There are turbulent days behind OpenAI. Because the company board surprisingly fired co-founder and ChatGPT developer Sam Altman. Now over 500 of a total of around 700 employees could follow him to Microsoft. So was that it with ChatGPT? A comment.

OpenAI looks back on a turbulent weekend. Because the company had three different CEOs within three days. After co-founder and ChatGPT developer Sam Altman was unexpectedly fired by the board, chief technology officer Mira Murati was initially supposed to lead the company on an interim basis.

But she didn't even hold the position for 48 hours. Because OpenAI presented a new interim CEO, former Twitch boss Emmett Shear, just three days after the dismissal of his co-founder. In the meantime, the return of Sam Altman was even under discussion after many investors and employees went on the barricade.

OpenAI: Absolute chaos after firing Sam Altman

Such chaos is actually only known from Elon Musk and X (formerly Twitter). But now it is clear: Sam Altman is moving to Microsoft and will lead a new AI research team there. But it's not just co-founder Greg Brockman who accompanies him. Things could get tough for OpenAI.

According to a letter to the board, 505 of around 700 employees threatened to leave the company if Altman and Brokman were not rehired. This comes from a report in the tech magazine, among other things Wired and one X-Post by journalist Kara Swisher.

Accordingly, Microsoft assured OpenAI employees that it had positions for everyone in its new AI research department. The OpenAI board did not comply with the demand to resign and reinstate its two co-founders.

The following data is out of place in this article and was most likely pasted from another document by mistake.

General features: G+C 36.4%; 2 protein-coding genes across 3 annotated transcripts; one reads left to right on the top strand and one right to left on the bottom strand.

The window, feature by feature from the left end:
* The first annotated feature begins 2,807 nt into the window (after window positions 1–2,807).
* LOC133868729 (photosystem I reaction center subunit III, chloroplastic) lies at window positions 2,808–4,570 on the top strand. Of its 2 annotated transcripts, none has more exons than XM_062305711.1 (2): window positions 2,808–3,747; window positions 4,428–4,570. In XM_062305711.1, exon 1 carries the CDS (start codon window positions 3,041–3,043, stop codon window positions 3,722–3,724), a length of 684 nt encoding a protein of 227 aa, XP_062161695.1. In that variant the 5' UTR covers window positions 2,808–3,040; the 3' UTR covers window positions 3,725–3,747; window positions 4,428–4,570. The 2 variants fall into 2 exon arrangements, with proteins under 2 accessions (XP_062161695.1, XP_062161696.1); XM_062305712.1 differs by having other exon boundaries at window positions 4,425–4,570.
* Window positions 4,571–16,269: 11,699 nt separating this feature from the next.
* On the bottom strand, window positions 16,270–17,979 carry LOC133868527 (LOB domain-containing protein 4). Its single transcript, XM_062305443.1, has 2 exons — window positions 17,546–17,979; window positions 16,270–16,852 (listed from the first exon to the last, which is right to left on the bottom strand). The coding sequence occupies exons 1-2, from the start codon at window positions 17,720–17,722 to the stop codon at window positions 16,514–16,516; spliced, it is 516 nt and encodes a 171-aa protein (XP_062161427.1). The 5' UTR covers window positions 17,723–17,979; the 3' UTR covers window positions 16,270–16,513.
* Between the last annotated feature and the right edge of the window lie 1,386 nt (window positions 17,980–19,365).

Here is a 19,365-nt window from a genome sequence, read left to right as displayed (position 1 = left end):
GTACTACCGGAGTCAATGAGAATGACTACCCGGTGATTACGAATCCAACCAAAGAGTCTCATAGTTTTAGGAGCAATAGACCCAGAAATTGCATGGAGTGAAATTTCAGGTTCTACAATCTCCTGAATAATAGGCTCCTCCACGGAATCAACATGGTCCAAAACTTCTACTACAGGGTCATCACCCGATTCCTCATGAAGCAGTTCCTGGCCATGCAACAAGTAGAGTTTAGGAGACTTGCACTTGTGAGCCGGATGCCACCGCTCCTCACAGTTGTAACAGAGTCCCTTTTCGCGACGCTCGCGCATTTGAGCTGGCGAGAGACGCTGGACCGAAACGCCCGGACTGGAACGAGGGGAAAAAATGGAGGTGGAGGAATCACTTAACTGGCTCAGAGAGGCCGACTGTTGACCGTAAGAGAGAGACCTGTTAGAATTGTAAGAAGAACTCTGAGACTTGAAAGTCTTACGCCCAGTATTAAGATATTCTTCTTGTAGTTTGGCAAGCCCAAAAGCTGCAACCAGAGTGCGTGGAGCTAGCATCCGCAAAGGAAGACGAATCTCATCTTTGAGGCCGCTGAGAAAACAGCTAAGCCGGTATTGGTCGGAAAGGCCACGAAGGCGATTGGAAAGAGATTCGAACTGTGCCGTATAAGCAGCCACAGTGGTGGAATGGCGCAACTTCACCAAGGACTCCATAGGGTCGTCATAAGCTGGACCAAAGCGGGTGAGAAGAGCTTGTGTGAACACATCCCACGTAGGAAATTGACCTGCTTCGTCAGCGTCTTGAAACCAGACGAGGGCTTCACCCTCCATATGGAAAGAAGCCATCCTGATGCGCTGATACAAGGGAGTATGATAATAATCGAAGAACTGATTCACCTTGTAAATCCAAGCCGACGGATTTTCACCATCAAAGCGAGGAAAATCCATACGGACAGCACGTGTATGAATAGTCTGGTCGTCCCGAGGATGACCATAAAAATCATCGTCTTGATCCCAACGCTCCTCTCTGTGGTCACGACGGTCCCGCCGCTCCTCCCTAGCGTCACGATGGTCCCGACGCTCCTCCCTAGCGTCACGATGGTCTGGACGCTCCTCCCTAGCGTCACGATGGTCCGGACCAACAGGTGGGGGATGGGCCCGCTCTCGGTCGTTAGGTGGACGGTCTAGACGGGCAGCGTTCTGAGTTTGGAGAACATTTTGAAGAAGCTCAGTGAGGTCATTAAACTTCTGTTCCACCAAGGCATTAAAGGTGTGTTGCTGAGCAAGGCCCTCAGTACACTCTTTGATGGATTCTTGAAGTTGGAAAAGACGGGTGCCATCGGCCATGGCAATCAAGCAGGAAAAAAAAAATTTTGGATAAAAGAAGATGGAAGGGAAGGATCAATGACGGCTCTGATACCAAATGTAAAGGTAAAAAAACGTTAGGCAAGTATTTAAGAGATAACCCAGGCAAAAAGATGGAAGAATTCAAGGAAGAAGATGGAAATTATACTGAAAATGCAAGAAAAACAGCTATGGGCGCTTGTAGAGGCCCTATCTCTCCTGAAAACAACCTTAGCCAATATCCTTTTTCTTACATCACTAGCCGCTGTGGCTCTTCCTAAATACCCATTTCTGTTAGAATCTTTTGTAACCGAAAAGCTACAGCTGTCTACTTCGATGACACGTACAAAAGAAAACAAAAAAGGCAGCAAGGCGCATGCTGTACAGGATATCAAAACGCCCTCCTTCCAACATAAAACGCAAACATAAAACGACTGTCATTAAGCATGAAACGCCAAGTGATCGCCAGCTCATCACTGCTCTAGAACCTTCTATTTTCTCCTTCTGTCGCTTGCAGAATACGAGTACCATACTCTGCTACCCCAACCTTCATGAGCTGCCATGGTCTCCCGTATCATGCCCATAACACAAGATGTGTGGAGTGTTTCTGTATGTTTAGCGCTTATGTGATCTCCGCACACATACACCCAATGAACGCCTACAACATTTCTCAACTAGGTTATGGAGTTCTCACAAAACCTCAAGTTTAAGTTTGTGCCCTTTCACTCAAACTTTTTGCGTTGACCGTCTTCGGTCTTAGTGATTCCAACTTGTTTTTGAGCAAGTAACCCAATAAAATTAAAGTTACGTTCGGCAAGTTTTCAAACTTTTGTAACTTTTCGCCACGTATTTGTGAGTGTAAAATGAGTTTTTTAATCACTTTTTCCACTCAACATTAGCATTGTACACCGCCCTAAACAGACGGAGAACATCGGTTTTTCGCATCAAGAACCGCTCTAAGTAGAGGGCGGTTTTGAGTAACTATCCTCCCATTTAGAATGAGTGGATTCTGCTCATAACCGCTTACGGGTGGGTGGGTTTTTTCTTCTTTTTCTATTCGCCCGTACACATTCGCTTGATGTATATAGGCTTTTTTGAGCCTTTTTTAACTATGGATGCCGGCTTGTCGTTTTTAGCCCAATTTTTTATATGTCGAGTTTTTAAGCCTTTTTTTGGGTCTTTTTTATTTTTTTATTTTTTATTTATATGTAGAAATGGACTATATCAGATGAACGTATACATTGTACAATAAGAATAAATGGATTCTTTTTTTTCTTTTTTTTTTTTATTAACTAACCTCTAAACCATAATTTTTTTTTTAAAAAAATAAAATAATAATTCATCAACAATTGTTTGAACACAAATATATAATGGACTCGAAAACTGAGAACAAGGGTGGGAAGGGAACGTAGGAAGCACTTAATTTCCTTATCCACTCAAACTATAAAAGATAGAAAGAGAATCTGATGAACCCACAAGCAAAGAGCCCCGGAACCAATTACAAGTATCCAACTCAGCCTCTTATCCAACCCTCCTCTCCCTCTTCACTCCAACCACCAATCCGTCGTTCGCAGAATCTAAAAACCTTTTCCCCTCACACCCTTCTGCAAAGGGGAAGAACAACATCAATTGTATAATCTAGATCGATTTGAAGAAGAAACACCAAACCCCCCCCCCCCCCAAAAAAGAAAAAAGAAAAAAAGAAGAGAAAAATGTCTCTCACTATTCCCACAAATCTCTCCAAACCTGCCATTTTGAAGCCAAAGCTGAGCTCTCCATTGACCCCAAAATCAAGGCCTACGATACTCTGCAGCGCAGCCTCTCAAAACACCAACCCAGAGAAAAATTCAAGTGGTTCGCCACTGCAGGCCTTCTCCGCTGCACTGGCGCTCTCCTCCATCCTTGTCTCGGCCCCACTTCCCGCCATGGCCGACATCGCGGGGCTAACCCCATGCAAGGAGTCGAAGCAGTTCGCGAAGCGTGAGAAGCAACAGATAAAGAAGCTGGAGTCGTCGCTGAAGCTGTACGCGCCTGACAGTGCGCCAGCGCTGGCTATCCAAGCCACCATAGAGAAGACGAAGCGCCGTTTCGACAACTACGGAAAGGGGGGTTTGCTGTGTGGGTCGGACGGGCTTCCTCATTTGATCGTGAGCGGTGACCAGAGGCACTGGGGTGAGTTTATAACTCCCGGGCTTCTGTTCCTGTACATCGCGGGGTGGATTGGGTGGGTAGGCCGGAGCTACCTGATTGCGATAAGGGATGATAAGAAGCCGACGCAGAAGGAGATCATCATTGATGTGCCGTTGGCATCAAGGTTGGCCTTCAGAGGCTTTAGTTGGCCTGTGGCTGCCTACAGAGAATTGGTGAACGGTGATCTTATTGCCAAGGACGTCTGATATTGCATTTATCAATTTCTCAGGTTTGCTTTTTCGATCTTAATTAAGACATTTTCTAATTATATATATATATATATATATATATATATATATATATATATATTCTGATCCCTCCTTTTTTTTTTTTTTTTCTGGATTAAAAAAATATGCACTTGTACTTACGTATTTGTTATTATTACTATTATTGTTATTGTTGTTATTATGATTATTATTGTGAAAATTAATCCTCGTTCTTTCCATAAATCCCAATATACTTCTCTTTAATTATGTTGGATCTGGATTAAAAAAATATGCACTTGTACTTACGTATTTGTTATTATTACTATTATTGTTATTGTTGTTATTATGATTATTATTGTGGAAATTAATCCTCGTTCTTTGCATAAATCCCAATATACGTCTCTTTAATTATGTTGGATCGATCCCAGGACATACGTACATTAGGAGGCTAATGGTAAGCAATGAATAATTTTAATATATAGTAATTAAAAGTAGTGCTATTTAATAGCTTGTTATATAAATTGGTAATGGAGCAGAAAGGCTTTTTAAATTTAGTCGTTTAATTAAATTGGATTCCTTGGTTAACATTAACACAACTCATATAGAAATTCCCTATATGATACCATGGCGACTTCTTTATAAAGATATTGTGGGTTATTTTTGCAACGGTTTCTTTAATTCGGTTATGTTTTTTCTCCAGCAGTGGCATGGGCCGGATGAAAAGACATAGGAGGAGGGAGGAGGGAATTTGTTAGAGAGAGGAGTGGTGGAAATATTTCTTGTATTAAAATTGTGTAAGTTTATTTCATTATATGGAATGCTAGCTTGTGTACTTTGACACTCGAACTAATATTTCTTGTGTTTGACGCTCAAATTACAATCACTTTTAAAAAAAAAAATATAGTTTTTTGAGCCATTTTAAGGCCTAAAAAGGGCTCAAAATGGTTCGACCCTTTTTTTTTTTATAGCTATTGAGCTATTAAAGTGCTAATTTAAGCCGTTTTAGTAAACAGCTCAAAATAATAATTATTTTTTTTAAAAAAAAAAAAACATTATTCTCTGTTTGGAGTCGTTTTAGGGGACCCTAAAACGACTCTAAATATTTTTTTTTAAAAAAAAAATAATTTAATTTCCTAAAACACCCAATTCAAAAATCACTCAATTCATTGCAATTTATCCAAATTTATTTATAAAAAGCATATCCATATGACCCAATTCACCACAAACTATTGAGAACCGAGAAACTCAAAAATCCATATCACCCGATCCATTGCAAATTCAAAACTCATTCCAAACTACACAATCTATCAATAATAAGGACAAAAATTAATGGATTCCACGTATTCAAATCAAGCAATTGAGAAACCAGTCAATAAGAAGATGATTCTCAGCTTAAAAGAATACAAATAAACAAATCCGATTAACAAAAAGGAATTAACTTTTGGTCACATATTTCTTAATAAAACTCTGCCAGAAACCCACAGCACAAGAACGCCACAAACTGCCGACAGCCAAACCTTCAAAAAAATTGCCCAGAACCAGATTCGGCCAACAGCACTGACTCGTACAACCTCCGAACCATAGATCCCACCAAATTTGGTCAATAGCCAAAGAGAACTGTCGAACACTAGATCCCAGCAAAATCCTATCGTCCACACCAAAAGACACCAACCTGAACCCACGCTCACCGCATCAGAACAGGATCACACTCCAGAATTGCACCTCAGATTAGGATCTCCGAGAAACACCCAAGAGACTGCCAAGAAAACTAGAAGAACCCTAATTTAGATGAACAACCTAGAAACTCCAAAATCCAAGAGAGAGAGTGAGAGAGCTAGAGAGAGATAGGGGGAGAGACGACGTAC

Is this the end of ChatGPT?

Microsoft, which had already invested in OpenAI, would essentially acquire a large part of the company for free. If the relevant employees carried out their threat, the OpenAI board would probably have driven the company into the wall within a weekend.

The signatories of the letter not only asserted that they see their jobs at risk as a result of the decision, but also reject the supervisory board's allegations that ChatGPT was developed too quickly without regard to security.

After the hiccup surrounding the dismissal of Sam Altman, who was considered the face of ChatGPT, the company is not only losing its external impact. If over half of the employees really leave the company, would OpenAI still be able to do business and compete?

Quite honestly: a board of directors that doesn't even begin to foresee all of this is ultimately risking not only one of the most up-and-coming companies in the world, but also – even despite all the justified criticism on the subject of artificial intelligence – the jobs of hundreds of people.

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